In the case of Cathie Wood, her fund has been doubling down on multiple stocks that are flashing warning signs.
I’m worried about some of the fund’s recent moves.
Wood Follows the Same Troubled Path
Cathie Wood has been one of the top managers of the last few years. Bloomberg News named her the top stock picker of 2020.
But the recent downturn in the tech market is weighing on her firm’s flagship ETF and several other ETFs it has created to take advantage of disruptive tech trends.
According to Bloomberg, outflows from Wood’s funds totaled nearly $1 billion. Meanwhile, short interest is rising against her funds, while options indicate that more people are betting against her.
The Ark Innovation Fund ETF (ARKK), as we saw in the chart earlier, is squarely in the Red Zone.
Investors are advised to steer clear of this ETF for the time being.
Given that the Innovation Fund is an ETF, it holds a large number of other stocks. Each of these stocks requires greater examination to understand why the ETF’s price is rising or falling. Using TradeSmith Finance, the warning signs are quite revealing.
Based on the portfolio’s 10 largest holdings, the ETF faces extremely difficult market conditions and extremely high risk in its holdings. Below, you’ll find these 10 holdings, the stocks’ tickers, and the relevant TradeSmith Finance indicators.
As you can see, TradeSmith Finance has raised concerns about risk, momentum, and action to take (buy, hold, or sell) on nearly every stock.
Top 10 Holdings – ARK Invest*
|Company (Portfolio Weight)||Ticker||TradeSmith Finance Indicators|
|Tesla Inc (9.99%)||TSLA||Yellow Zone, Sidetrend, Sky High Risk|
|Teladoc Health (6.02%)||TDOC||Red Zone, Sidetrend, High Risk|
|Roku Inc. (5.73%)||ROKU||Yellow Zone, Sidetrend, Sky High Risk|
|Square Inc. (4.34%||SQ||Yellow Zone, Up Trend, High Risk|
|Zoom Video Communications (4.14%)||ZM||Yellow Zone, Sidetrend, Sky High Risk|
|Shopify Inc. Class A (4.04%)||SHOP||Green Zone, Sidetrend, High Risk|
|Zillow Group (3.51%)||Z||Red Zone, Up Trend, High Risk|
|Twilio (3.47%)||TWLO||Yellow Zone, Up Trend, High Risk|
|Spotify Technology (3.44%)||SPOT||Red Zone, Sidetrend, High Risk|
|Unity Software (3.40%)||U||N/A|
Right now, only Shopify (SHOP) is in the Green zone out of the fund’s top 10 holdings (note, we require more data on Unity Software since it hasn’t been trading long enough to have a Health Indicator or VQ ranking). Teladoc, Zillow Group, and Spotify Technology — all in the Red Zone — comprise more than 13% of the portfolio.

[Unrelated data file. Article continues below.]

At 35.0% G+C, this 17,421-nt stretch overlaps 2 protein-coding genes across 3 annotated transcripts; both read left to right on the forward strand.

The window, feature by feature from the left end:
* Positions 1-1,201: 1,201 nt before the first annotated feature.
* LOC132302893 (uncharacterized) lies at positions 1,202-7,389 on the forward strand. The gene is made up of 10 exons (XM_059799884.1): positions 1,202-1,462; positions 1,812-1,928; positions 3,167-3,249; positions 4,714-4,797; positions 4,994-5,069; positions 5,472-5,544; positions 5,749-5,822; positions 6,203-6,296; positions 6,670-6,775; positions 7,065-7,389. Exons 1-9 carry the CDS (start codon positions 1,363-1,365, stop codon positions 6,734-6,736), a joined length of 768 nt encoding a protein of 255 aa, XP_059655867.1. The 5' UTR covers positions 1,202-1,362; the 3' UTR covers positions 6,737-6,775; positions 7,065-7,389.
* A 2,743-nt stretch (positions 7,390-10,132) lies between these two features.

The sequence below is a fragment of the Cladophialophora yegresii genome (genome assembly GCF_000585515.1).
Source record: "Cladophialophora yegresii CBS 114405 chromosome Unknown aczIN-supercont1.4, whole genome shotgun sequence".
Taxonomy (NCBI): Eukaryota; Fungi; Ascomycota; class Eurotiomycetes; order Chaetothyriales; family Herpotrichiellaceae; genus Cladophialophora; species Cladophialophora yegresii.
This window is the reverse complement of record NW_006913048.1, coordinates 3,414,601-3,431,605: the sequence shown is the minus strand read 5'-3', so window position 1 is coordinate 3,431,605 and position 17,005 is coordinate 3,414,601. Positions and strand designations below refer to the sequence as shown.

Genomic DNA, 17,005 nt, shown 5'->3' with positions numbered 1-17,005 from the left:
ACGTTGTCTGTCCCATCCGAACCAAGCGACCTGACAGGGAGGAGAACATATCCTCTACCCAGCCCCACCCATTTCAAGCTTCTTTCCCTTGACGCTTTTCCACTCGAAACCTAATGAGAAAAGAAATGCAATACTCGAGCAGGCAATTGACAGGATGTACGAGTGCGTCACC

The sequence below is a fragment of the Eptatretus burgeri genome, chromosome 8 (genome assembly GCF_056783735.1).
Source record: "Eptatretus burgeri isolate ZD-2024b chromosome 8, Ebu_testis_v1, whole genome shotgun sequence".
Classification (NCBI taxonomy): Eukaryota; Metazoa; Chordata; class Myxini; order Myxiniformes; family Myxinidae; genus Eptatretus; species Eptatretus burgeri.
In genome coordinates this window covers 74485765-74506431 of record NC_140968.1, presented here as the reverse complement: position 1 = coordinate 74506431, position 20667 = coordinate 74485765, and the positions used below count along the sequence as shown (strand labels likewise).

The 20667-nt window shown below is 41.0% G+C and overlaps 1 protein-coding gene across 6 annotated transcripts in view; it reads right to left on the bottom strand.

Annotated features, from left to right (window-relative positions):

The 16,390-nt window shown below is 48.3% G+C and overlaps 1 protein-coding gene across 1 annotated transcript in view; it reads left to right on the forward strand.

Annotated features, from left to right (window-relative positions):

While ARKK remains under pressure, Wood’s funds are still buying more and more shares. Wood even sold off nearly every remaining share of Apple (a Green Zone stock) to purchase additional Tesla shares this week.
Teladoc – An Error in Doubling Down
Despite Teladoc falling beyond our recommended stops, Wood has bought more of the stock. On May 5, Wood purchased another $51.15 million in TDOC stock. Since then, shares have fallen from nearly $157 to about $137 (or 12.7%).
Wood could have avoided that other downturn and misallocation of capital if she had used trailing stops and walked away from this struggling stock. Teladoc hit its trailing stop and fell into the Red Zone two days before she bought the next round of stock.
Wood continues to double down on several companies that are struggling.
Recently, Wood boosted the fund’s position on Coinbase (COIN), effectively doubling down on the flailing cryptocurrency exchange.
Although TradeSmith Finance lacks enough data to fulfill all indicators, it would likely sit in the Red Zone due to the stock’s incredible downturn since its initial public offering (IPO).
The lesson here? As I’ve mentioned before, it’s important to have your exit strategy in place, follow that plan, and resist the urge to invest even more in a stock that has proven to be unhealthy.
On Monday, I want to show you a different way to approach the market. You might think that there are only a few different types of stocks that you can or should own. But I’ll reveal the top class of stocks by market capitalization.
And the returns since the start of the year will surprise you.